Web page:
Atrial fibrillation

Alas, a single success…

I have waited a long time to see even one dronedarone (Multaq) success story.  In the interest of having a fair and balanced blog, I report my first witnessed favorable therapeutic response to the controversial new Sanofi AF drug, dronedarone.

Four months ago, I saw him in consultation for an inappropriate ICD shock due to rapidly conducting AF.   He is young, has only moderate LV dysfunction, a prior stent, and this was his third recent episode of AF.  I started dronedarone in hopes that it would suppress his AF, and even if it didn’t suppress all episodes, at least it would have rate modulating effects.

At four month follow-up, he showed no AF episodes from his ICD evaluation, and he reports feeling well without symptoms or drug side effects.

Like the pitcher with the no-hitter going in the fifth inning (in dronedarone’s case maybe the third inning),  it is still way too early to celebrate.  Also, one of my partners is still batting zero in his dronedarone experience.  But at least now, I have seen one success, albeit with a very short duration of follow-up.

We will see.

Fair is fair.


4 replies on “Alas, a single success…”

You've used the phrase "rapidly conducting AF" in multiple posts. I can't find a definition of that phrase on the internet. Isn't all AF rapidly conducting? Could you please explain the term? Thx.

John, A great review on dronedarone in JACC Nov 15, 2010. It has the same efficacy at preventing a fib as quinidine. Uh-oh s step backwards. It is the mst overhyped drug that I have seen in cardiology in years and as an extremely limited to zero role.

OK. Help me understand why so negative on this new drug. Which drug or which procedure is 100% effective and 100% safe. When looking at the drugs that are used to treat AF, all are toxic, yet at best 60-65% effective and that's with aminodrone. So what, the drug's not the second coming, but it's paid for by most insurance companies, this surely is not based off of 4-6 patients studied. Maybe they see the value in the outcomes data in a large peer reviewed study. Hospitalization vs outpatient? I don't know isn't worth a try. I have great respect and I am not envious of the medical staff who are faced with treating patients with this disease. It's tough on doctors-not getting the reimbursement for the time and effort in educating and treating patients, and tough on patients who suffer with repeated symptoms and admissions to the hospital. But, when there are different options and choices of drug therapy available to treat AF, doesn't the patient win in the end.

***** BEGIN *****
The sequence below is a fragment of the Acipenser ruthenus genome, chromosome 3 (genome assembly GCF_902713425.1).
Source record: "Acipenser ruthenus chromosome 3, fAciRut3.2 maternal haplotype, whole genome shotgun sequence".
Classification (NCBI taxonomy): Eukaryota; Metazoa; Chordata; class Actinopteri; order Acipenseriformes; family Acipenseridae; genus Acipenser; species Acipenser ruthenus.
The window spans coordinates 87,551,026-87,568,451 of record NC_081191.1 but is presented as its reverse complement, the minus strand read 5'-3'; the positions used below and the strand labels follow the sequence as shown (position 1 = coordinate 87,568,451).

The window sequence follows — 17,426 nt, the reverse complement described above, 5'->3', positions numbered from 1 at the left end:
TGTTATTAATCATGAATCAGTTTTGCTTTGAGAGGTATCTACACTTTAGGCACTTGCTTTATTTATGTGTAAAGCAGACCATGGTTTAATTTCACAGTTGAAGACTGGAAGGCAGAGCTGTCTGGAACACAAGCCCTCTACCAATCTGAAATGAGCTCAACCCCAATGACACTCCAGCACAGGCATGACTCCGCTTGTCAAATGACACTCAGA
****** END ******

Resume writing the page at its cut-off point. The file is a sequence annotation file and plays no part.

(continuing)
I am not hard on Multaq, rather, I am just chronicling my experience.

Sanofi pushed this drug hard to the general cardiology community, and as such, many of my colleagues used it frequently. This initial bolus of enthusiasm provided an adequate cohort to get a feel for Multaq's efficacy. Until this patient came to me with a positive response (albeit only 4 months), I had yet to see any patient achieve any degree of AF suppression. Like zero.

You are right that the efficacy of AF rhythm-controlling drugs are limited, but all of our established generic agents are tried and true. When applied intelligently, they work to the degree expected.



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